The Mangieri lab combines behavioral testing and ex vivo electrophysiology to examine how ethanol exposure and/or neuroimmune signaling pathways regulate cellular physiology and synaptic transmission in the brain.
Our research incorporates behavioral pharmacology with electrophysiological techniques in order to understand how alcohol interacts with the brain’s immune system (the neuroimmune system) to drive neurophysiological adaptations that promote excessive alcohol consumption.
Regina Mangieri, Ph.D.
Dr. Regina Mangieri is Research Assistant Professor in the Division of Pharmacology and Toxicology in the College of Pharmacy at The University of Texas at Austin.
Dr. Mangieri graduated summa cum laude from Monmouth College, Monmouth, IL, with a B.A. in Psychology and minor in Mathematics in 2002. She obtained her Ph.D. in Pharmacology in 2008 from the University of California, Irvine. She performed her postdoctoral training from 2008 – 2013 at The University of Texas at Austin, during which time she was awarded a Ruth L. Kirschstein National Research Service Award postdoctoral fellowship from the National Institute on Alcohol Abuse and Alcoholism (NIAAA). She currently heads the Target Validation Electrophysiology Core of the NIAAA-sponsored Integrative Neuroscience Initiative on Alcoholism-Neuroimmune Consortium.
Heather Aziz, MS, RLATg
Heather received a B.S. in Animal Science from the University of Maryland at College Park in 2010. She received a M.S. in Laboratory Animal Science from Eastern Virginia Medical School in 2016. Additionally, she holds her LATG through the American Association for Laboratory Animal Science (AALAS). Prior to her time at the University of Texas, Heather managed the immunocompromised rodent breeding colony in the Cancer Center Isolation Facility at Duke University. Heather is currently investigating sex-differences in glutamatergic neurotransmission in the nucleus accumbens, as well as supporting the Integrative Neuroscience Initiative on Alcoholism (INIA)-Neuroimmune by collecting electrophysiology data for other members of the consortium. Heather’s interests outside of lab include dinosaurs. Yes, really.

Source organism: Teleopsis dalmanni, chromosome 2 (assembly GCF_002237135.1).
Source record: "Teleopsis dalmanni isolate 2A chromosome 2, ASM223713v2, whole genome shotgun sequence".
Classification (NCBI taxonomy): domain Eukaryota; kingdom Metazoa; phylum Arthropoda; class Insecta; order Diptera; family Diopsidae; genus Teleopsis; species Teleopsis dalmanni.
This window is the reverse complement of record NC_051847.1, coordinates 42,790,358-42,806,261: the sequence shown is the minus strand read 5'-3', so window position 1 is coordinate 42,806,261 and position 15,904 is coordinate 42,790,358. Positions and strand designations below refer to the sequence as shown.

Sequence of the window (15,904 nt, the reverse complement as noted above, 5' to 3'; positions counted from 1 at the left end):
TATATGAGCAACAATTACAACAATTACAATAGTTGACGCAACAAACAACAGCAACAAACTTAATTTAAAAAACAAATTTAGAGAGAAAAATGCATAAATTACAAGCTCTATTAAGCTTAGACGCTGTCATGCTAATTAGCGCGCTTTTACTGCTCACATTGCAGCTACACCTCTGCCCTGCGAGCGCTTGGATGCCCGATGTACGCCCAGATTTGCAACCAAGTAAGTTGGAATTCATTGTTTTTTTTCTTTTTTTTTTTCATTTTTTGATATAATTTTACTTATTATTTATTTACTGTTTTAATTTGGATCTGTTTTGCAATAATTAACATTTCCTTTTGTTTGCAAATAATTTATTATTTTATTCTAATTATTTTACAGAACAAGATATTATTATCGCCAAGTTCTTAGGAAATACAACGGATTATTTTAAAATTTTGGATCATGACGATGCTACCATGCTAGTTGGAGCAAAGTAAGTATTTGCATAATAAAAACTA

Daniela is currently a research technician in the Mangieri lab. Daniela’s research interests include neurodevelopmental disorders, mechanisms of addiction and alcohol dependence, as well as the effects of chronic stress. Daniela plans to attend a doctoral graduate school program in the field of neuroscience, particularly in behavioral, cellular-molecular, or cognitive neuroscience. Her interests outside of lab include kayaking, drawing photorealism, and attending live music shows.
Philip Lambeth, Ph.D.
Philip Lambeth received his BA in Cognitive Science (with a focus on neuroscience) and French at the University of Virginia in 2012, where he worked as an undergraduate researcher. He worked for the next two years as a technician in the laboratory of Dr. Michael Scott at UVA before moving to Austin to begin his graduate studies. Philip was a graduate student in the Institute for Neuroscience (INS) at UT Austin and worked with both Dr. Mangieri and Dr. Rueben Gonzales. Philip is currently a postdoctoral researcher at the University of California, San Francisco, with Dr. Elyssa Margolis.